The Integrated Public Alert and Warning System (IPAWS) is an architecture that unifies the United States’ Emergency Alert System, National Warning System, Wireless Emergency Alerts, and NOAA Weather Radio, under a single platform. IPAWS was designed to modernize these systems by enabling alerts to be aggregated over a network and distributed to the appropriate system for public dissemination.
IPAWS is an addition to the older Emergency Alert System (EAS). EAS is used for sending emergency warnings over radio and TV. If you’ve heard a series of tones, sometimes called “duck quacks,” followed by a voice saying, “This is a test of the emergency alert system”, then you’ve heard EAS in action. Community radio stations have used EAS to save lives in times of emergency. Unfortunately, the system is fairly limited since EAS messages only contain brief, basic information. The new CAP protocol, however, allows these messages to carry extra text and audio as well as photos, video, and pdfs.
WEA (Wireless Emergency Alerts, formerly known as the Commercial Mobile Alert System – CMAS) – is a subsystem of IPAWS that allows the issuing authority to disseminate urgent alerts to cellphones in the defined geographic area – without having recipients to opt into the notification system. A typical example of WEA alerts you see most often are Amber or Silver Alerts – for child abductions or lost senior citizens. WEA is currently being extensively adopted as an emergency communication tool across the cities and counties in the USA.
Increasingly WEA technology is now being used for emergency communication and protection at infrastructure objects that are considered at increased risk of impact by the Department of Homeland Security: these include stadiums, expo centers and college campuses. With WEA3.0 technology now being supported by advanced IPAWS origination tools like Genasys, it is possible to define a strict polygon around the object and initiate alert within that polygon only (with expected bleed over of no more than 1/10 of a mile) without triggering devices in the same FIPS code, but beyond the polygon scope.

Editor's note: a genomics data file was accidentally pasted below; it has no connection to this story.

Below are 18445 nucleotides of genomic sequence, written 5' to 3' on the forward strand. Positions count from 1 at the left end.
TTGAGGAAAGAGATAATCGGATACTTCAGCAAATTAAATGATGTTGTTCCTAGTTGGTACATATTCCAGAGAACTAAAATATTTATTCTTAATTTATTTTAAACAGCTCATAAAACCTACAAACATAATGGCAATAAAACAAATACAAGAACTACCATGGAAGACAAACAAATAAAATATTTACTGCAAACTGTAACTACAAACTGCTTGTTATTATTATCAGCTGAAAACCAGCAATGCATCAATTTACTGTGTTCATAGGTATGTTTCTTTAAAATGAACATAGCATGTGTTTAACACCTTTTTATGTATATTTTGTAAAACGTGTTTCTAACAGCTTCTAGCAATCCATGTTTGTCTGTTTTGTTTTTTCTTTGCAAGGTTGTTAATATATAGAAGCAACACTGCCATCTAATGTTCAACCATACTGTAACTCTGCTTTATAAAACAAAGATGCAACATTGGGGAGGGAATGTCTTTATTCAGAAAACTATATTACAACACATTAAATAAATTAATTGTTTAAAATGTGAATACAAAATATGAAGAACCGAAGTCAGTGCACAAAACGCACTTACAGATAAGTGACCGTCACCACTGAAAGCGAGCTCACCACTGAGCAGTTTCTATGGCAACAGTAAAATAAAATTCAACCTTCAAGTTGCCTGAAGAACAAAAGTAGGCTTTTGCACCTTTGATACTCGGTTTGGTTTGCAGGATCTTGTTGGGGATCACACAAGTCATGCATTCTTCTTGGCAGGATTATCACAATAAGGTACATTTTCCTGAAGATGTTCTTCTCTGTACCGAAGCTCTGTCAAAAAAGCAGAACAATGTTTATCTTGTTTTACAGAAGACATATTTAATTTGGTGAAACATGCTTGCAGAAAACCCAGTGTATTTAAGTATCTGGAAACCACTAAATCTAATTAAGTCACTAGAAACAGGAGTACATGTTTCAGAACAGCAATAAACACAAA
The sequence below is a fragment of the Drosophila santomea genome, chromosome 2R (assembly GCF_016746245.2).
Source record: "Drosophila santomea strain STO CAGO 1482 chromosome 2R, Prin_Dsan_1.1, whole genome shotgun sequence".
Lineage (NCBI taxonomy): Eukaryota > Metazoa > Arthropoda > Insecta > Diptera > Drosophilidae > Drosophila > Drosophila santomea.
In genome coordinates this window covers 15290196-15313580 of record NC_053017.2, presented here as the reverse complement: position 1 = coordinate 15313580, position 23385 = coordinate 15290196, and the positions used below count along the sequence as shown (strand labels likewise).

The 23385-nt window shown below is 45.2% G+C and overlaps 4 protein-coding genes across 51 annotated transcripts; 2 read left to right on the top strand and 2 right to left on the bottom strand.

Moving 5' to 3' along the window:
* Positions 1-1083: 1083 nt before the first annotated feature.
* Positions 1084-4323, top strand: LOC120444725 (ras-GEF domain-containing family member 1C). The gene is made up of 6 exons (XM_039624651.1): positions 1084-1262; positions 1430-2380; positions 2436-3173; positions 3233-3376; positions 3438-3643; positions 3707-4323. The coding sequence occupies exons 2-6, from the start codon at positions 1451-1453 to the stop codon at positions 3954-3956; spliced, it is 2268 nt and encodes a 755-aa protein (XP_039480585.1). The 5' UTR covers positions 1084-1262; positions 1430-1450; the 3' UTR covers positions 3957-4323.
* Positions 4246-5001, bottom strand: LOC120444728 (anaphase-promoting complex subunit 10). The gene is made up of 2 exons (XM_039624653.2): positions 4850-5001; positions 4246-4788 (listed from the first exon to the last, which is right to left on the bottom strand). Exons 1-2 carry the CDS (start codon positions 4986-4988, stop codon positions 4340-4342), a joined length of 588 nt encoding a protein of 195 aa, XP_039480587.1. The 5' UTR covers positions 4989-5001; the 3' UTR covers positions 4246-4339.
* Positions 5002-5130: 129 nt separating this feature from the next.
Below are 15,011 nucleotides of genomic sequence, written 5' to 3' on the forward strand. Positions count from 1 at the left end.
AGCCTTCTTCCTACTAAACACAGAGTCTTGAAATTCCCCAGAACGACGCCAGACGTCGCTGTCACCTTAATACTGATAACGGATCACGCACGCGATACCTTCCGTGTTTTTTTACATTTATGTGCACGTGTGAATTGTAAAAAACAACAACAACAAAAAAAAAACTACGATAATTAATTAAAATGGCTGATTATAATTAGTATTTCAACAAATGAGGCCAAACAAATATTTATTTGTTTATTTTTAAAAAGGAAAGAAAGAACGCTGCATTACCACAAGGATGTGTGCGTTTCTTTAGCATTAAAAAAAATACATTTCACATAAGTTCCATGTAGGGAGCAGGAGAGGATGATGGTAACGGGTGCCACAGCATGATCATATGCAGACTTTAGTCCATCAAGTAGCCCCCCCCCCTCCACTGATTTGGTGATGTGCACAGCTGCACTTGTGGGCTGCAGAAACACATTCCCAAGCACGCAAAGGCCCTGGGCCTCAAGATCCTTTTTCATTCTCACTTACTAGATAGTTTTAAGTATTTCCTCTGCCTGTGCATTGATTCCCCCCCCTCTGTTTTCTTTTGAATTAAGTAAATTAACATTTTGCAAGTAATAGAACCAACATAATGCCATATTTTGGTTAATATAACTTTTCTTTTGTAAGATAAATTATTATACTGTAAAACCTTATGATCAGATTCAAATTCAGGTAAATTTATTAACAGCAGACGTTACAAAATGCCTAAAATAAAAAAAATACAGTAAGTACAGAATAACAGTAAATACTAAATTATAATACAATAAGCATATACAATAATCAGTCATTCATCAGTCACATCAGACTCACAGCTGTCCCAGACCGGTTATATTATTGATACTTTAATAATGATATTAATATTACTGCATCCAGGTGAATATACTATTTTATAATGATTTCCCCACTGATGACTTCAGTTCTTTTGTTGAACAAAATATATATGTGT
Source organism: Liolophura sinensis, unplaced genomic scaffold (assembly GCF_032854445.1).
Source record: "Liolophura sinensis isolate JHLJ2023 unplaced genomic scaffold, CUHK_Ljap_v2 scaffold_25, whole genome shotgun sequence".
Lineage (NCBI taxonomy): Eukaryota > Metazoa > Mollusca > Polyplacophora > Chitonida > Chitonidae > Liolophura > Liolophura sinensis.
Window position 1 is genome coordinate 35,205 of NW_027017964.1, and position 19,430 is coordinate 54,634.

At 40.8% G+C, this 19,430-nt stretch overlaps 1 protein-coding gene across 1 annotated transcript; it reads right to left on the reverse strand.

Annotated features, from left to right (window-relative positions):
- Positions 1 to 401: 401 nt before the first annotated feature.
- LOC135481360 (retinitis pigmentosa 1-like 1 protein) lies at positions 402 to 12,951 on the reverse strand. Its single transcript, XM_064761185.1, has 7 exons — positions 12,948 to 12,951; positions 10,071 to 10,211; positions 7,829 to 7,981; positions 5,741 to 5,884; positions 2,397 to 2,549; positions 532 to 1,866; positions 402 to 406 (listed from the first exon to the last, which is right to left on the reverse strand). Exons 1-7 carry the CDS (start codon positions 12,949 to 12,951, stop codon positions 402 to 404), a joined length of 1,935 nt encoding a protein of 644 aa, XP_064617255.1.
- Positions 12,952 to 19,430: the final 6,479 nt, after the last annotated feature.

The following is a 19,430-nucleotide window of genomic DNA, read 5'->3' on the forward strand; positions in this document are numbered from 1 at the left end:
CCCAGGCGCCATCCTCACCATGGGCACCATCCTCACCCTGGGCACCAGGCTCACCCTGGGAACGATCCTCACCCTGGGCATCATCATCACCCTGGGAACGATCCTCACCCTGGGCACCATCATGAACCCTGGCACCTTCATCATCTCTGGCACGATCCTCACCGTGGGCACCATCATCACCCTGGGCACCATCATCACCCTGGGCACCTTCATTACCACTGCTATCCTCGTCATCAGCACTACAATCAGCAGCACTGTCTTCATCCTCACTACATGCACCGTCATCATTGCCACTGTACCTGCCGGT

As every emergency manager knows, practice makes perfect. The more you test and activate the system, the better your operators will be in case of an actual emergency. But how do you practice on WEA when a significant amount of devices still in circulation does not yet support WEA 3.0 and will trigger even if they are not included in the notification area? There are a couple of approaches to this.
One, is to have a test environment included by the originating tool provider. At Genasys we offer ability to publish to “Test” feed and switch to Live feed when every single parameter of the alert has been finalized and vetted. The tool provides a clear visual clue when publishing to live feed, so operators always have a way to tell if they are in test or live publish mode.
The second option is to conduct actual tests on live environment, but publish test messages that are received only by the devices that have been explicitly opted into the test message mode, and ignored by every other device. Since WEA 2.0 two additional categories called “RWT” (Required Weekly Test) and “RMT” (Required Monthly Test) have been introduced into WEA publishing categories.
Enabling the option to receive test messages on Android is a fairly trivial matter: search for “Emergency Alerts” in settings and enable “State and local tests” option which is disabled by default. On iPhone the option is concealed quite a bit more. Open the Phone app and type in the following code: *5005*25371#, then press Call – now your phone is opted in. To opt out, dial *5005*25370#.
Now you can participate in test messages issued by your organization and verify that everything looks right and delivered as expected.
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